Mouth Watering Gujarati Food

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“If you want to know the people of a region, taste their food”, that’s the perfect way to start exploring any region you visit. One of the thrilling experiences of the Gujarat tour is their cuisine. They have mastered the art of vegetarian cooking and their cuisine is delectable and mouth-watering. To start with, you must go for Gujarati Thali – which is a complete vegetarian meal.

Let’s jump into a delicious ride of Gujarati food:

Gujarati Thali

A Gujarati thali typically comprises of one or two steamed or fried snacks called farsans, a green vegetable, a tuber or a gourd shaak (shaaks are main courses with vegetables and spices mixed into a curry or a spicy dry dish), a kathol (braised pulses like beans, chickpea or dry peas), one or more yogurt dishes like dahi, kadhi (yogurt and pulses soup), raita or sweet shrikhand, rice or khichdi, daal usually toor dal, and sweets like halwa, basundi or shrikhand. Accompaniments include sweet, sour & spicy chutneys, pickles, ghee and a salad of chopped vegetables served raw or may be steamed in spices.


Khaman: Similar to the dhokla, but not the same, khaman is made from only gram flour and is usually lighter in colour and softer than the dhokla. The secret is adding more baking soda to the batter to make it fluffier and spongier.

Handvo: This savoury baked cake is made with rice, lentils, and vegetables (often bottle gourd), carrots, and fenugreek leaves. It is spiced with fresh ginger and green chilies and tempered with mustard seeds, sesame seeds, and dried red chillies. It works well with a side of spicy pickle or green chutney.

Dabeli: Literally meaning ‘pressed’ in Gujarati, this Kutchi cousin of the Mumbaiya vada pav is made by mixing mashed boiled potatoes with special masala, and encasing the mixture in a ladi pav. The Kutchi Dabeli is garnished with pomegranate pearls and roasted peanuts, and served with a chutney made from tamarind, dates, garlic, and red chilies.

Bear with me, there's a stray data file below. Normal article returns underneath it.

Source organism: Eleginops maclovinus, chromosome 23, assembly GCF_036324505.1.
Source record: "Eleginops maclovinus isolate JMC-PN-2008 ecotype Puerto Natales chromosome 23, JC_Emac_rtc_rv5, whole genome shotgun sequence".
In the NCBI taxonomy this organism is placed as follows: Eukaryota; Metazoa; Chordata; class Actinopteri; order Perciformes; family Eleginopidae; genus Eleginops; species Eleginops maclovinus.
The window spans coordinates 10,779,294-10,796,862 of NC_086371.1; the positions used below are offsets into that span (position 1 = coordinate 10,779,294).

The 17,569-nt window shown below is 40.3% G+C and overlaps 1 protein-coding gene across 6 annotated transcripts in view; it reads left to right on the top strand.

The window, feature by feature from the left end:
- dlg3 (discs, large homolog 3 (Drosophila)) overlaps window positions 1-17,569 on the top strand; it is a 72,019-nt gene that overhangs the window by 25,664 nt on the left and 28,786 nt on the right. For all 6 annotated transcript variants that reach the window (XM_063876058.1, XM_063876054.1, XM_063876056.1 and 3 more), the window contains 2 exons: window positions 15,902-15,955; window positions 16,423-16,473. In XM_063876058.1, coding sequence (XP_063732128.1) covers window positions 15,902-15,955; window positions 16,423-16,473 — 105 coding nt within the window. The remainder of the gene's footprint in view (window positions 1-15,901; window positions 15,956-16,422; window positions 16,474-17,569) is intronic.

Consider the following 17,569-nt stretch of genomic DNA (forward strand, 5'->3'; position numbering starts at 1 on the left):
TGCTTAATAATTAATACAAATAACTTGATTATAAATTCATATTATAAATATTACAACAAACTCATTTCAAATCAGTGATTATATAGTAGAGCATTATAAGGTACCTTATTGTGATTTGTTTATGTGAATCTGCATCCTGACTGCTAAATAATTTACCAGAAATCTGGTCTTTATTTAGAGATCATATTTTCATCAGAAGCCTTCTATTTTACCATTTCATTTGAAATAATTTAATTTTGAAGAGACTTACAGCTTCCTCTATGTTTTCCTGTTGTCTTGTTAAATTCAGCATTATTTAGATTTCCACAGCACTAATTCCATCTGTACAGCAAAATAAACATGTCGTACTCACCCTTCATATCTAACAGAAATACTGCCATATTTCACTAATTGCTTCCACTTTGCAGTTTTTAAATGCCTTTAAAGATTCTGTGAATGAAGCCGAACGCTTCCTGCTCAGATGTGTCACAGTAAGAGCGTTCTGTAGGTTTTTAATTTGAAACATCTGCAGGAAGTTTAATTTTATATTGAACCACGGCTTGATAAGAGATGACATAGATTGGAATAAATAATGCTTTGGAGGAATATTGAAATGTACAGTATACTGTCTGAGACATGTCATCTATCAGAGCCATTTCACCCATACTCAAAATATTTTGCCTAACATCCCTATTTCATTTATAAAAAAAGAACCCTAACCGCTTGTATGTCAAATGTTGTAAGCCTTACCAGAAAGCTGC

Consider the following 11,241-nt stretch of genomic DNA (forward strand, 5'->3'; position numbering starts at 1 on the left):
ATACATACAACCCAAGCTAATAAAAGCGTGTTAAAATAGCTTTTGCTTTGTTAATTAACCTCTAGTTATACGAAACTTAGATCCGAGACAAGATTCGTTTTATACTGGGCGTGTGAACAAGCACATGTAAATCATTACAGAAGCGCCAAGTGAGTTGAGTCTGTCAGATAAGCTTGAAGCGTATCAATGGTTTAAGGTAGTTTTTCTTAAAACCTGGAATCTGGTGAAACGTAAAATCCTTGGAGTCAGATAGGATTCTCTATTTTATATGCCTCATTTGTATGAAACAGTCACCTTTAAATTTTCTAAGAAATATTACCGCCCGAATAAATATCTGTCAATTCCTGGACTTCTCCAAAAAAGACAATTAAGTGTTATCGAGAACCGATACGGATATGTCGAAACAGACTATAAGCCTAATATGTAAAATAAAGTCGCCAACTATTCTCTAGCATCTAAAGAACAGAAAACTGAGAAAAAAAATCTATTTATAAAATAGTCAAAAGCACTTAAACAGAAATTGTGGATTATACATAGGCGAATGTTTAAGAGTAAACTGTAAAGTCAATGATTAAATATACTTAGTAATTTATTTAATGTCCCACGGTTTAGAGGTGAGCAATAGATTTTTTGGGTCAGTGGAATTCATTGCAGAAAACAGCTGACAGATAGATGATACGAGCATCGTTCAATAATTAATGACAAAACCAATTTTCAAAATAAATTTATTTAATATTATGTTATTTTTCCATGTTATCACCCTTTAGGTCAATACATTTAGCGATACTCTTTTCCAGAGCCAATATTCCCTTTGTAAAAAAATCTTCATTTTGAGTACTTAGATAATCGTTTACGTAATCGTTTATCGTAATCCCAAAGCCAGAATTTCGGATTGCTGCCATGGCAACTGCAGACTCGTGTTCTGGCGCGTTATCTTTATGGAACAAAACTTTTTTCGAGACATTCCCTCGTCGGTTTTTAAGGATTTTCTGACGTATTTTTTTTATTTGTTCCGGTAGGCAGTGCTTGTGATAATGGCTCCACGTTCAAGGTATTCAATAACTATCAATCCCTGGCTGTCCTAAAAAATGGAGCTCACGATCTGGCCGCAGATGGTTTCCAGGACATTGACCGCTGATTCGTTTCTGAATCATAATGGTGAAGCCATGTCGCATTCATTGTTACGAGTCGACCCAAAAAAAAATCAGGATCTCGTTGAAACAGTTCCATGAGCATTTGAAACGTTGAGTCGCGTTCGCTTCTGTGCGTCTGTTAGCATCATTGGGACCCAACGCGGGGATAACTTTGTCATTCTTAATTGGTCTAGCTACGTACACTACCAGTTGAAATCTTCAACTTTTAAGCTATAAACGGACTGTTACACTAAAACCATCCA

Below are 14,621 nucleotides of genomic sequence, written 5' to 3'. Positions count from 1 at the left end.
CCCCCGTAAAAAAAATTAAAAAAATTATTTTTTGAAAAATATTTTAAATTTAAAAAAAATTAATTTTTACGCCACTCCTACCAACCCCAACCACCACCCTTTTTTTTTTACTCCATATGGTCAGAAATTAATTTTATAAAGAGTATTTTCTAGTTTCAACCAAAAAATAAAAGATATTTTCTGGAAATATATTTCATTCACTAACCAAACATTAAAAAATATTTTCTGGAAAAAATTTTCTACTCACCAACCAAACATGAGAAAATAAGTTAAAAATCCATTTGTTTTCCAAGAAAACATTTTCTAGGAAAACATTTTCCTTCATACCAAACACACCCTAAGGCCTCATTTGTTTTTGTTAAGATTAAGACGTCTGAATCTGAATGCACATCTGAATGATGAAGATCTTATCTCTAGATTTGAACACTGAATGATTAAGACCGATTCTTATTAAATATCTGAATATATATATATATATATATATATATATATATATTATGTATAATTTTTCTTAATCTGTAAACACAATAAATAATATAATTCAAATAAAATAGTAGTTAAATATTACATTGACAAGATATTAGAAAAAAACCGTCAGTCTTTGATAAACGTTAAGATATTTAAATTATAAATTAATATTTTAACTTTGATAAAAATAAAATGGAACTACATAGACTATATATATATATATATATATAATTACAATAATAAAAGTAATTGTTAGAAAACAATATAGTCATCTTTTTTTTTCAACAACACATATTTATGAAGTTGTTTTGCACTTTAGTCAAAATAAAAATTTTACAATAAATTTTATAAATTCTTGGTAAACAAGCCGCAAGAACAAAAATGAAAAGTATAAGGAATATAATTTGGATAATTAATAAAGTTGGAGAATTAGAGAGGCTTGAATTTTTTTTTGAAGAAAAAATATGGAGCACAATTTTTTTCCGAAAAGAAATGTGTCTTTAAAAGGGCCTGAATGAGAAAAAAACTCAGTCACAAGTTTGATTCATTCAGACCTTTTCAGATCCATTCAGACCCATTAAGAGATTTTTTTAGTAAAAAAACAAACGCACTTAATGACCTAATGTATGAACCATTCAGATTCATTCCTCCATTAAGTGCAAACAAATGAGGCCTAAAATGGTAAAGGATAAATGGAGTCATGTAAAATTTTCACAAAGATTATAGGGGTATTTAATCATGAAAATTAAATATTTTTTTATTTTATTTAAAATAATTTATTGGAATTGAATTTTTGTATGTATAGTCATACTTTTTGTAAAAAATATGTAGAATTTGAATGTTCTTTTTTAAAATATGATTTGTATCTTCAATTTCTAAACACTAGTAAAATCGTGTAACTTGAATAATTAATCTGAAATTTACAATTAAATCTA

Fafda: The crisp, yellow snack is a festival favourite, especially during Dussehra. The batter, made of gram flour, carom seeds and oil, is rolled out into cylindrical shapes and deep-fried till crisp. Served with deep-fried chillies, papaya sambaro, and besan chutney, it’s a much-loved breakfast treat.

Khakra: This thin, papad-like snack is most commonly made from a mixture of wheat flour, mat bean, and oil. Flavours such as methi, jeera, pudina and ajwain are common, and new ones like dosa and chaat are gaining popularity. Not very well known is the mungdi, a sweet variant of the khakhra.

Thepla: This soft flatbread is part of the main meal, but is often consumed as breakfast or a snack with a hot beverage. Typically made with wheat flour, gram flour, fenugreek leaves, and other spices, the flatbread is liberally dotted with sesame seeds. Gujaratis enjoy their thepla with dahi, chhundo (sweet mango pickle), and red garlic chutney. A smattering of every flavour! Variants use dudhi (bottle gourd) and mooli (radish).

Fada ni Lapsi: Broken wheat, or dalia as we know it in India, gets a makeover in this healthy dessert that often works as a one-pot meal. The dalia is roasted in ghee and cooked in milk, and gently flavoured with cardamom, fennel seeds, and saffron. Garnishing with almond slivers and raisins takes the milky dessert to another level.

Lilo Chevdo: ‘Lilo’ means wet in Gujarati, and this Vadodara snack has a wet feel. Despite that, it’s crunchy. Grated potatoes are deep-fried and mixed with chana dal, and lemon juice for a lip-smacking snack.


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